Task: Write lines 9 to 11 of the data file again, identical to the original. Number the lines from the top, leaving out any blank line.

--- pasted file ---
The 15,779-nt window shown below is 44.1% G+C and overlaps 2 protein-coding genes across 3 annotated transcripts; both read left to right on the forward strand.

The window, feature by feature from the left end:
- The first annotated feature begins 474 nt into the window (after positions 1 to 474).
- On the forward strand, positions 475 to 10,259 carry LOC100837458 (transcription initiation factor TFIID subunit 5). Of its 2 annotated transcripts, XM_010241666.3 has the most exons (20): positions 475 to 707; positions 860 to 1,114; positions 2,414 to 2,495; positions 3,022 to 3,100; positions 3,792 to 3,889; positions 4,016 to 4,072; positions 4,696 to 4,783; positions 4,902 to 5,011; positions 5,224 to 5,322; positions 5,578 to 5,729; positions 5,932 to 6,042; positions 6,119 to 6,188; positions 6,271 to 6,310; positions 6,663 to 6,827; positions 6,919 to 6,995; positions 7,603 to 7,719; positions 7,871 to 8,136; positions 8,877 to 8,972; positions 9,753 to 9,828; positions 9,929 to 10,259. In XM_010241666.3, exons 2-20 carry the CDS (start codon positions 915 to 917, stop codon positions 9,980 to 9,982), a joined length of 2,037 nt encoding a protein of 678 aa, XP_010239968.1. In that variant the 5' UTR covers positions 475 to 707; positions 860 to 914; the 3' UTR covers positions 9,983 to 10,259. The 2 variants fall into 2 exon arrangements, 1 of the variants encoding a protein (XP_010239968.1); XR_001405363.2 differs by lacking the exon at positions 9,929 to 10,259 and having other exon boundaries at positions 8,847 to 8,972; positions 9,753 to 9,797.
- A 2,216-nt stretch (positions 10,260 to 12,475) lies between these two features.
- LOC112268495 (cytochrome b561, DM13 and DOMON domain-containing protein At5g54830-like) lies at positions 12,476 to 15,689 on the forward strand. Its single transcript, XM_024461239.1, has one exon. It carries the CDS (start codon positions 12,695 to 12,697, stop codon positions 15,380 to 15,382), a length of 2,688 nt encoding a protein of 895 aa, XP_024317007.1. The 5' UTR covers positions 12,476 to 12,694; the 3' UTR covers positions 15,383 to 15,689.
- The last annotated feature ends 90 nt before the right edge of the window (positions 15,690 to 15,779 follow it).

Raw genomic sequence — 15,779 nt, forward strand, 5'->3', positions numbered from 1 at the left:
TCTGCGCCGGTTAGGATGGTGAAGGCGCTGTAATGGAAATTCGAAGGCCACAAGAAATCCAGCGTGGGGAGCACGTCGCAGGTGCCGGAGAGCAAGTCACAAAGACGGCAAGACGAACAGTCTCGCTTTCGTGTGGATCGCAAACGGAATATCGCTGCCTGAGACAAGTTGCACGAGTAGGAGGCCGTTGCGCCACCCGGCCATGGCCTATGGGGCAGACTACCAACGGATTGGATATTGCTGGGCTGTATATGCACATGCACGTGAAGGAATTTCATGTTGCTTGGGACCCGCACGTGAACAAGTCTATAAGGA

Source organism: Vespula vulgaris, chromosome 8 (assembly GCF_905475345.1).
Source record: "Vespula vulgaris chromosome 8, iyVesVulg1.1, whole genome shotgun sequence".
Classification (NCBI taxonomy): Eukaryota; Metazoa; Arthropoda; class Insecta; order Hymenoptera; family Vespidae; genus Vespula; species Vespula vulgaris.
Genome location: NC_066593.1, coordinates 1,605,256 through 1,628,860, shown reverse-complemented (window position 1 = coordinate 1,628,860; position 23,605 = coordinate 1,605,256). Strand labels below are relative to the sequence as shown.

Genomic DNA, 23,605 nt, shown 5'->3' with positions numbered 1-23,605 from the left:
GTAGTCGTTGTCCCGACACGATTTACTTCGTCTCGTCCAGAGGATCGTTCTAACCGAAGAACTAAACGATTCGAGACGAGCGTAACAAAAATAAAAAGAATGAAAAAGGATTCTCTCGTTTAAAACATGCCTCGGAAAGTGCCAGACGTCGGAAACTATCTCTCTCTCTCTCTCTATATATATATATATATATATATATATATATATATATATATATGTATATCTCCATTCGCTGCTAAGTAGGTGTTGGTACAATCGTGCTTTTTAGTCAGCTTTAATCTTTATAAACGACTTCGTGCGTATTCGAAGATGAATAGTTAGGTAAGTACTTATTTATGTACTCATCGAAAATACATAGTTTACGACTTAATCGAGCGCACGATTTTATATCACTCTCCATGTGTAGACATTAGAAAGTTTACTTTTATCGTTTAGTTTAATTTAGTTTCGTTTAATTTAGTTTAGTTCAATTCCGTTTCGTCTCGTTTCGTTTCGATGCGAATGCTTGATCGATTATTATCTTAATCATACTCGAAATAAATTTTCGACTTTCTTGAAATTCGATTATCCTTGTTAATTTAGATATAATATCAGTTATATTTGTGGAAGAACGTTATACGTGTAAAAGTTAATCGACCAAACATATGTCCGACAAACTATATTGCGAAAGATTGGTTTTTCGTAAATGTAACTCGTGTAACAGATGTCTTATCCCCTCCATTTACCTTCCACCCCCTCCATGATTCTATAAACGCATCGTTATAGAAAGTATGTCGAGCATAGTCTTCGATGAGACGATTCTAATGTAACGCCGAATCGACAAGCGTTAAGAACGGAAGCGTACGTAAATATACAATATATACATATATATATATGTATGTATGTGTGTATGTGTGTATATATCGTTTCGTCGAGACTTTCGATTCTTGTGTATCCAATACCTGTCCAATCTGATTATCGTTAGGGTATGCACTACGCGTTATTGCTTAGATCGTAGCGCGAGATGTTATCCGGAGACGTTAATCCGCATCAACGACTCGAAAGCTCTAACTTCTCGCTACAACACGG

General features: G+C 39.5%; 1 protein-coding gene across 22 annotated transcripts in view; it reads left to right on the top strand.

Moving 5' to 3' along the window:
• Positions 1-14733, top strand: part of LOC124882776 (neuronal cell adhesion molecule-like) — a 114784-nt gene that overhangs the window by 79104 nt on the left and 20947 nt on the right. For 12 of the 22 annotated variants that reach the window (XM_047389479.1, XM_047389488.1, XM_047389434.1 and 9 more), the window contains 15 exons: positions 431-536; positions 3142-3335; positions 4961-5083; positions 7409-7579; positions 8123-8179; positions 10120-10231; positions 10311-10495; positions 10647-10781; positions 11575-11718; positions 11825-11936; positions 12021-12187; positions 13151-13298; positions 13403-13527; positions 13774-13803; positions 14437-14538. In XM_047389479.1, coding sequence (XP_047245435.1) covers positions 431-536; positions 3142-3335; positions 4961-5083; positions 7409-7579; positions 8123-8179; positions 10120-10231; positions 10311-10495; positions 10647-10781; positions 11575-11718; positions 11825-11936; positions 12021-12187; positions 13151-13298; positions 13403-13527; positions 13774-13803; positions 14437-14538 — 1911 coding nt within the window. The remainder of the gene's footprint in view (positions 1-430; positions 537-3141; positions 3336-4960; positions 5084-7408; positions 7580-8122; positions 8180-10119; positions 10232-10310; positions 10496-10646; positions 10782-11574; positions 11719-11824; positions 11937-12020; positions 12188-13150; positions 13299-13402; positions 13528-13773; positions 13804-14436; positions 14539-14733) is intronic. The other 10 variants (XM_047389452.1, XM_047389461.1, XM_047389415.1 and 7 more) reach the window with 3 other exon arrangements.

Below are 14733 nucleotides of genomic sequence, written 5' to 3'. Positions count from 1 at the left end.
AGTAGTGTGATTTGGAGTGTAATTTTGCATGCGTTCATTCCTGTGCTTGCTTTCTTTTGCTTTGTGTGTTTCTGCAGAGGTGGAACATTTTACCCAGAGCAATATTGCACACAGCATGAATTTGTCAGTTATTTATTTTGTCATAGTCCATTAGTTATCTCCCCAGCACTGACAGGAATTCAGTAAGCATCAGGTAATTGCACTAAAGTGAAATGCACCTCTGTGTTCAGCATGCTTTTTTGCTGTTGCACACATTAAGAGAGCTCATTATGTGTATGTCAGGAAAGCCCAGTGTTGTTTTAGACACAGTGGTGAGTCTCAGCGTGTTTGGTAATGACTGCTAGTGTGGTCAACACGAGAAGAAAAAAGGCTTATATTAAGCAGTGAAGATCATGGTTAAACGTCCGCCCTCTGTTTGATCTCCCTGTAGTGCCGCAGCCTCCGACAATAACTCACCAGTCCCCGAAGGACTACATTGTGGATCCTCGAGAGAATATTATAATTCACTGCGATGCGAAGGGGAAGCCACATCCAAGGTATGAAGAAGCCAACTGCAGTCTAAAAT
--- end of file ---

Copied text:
TCTGCGCCGGTTAGGATGGTGAAGGCGCTGTAATGGAAATTCGAAGGCCACAAGAAATCCAGCGTGGGGAGCACGTCGCAGGTGCCGGAGAGCAAGTCACAAAGACGGCAAGACGAACAGTCTCGCTTTCGTGTGGATCGCAAACGGAATATCGCTGCCTGAGACAAGTTGCACGAGTAGGAGGCCGTTGCGCCACCCGGCCATGGCCTATGGGGCAGACTACCAACGGATTGGATATTGCTGGGCTGTATATGCACATGCACGTGAAGGAATTTCATGTTGCTTGGGACCCGCACGTGAACAAGTCTATAAGGA

Source organism: Vespula vulgaris, chromosome 8 (assembly GCF_905475345.1).
Source record: "Vespula vulgaris chromosome 8, iyVesVulg1.1, whole genome shotgun sequence".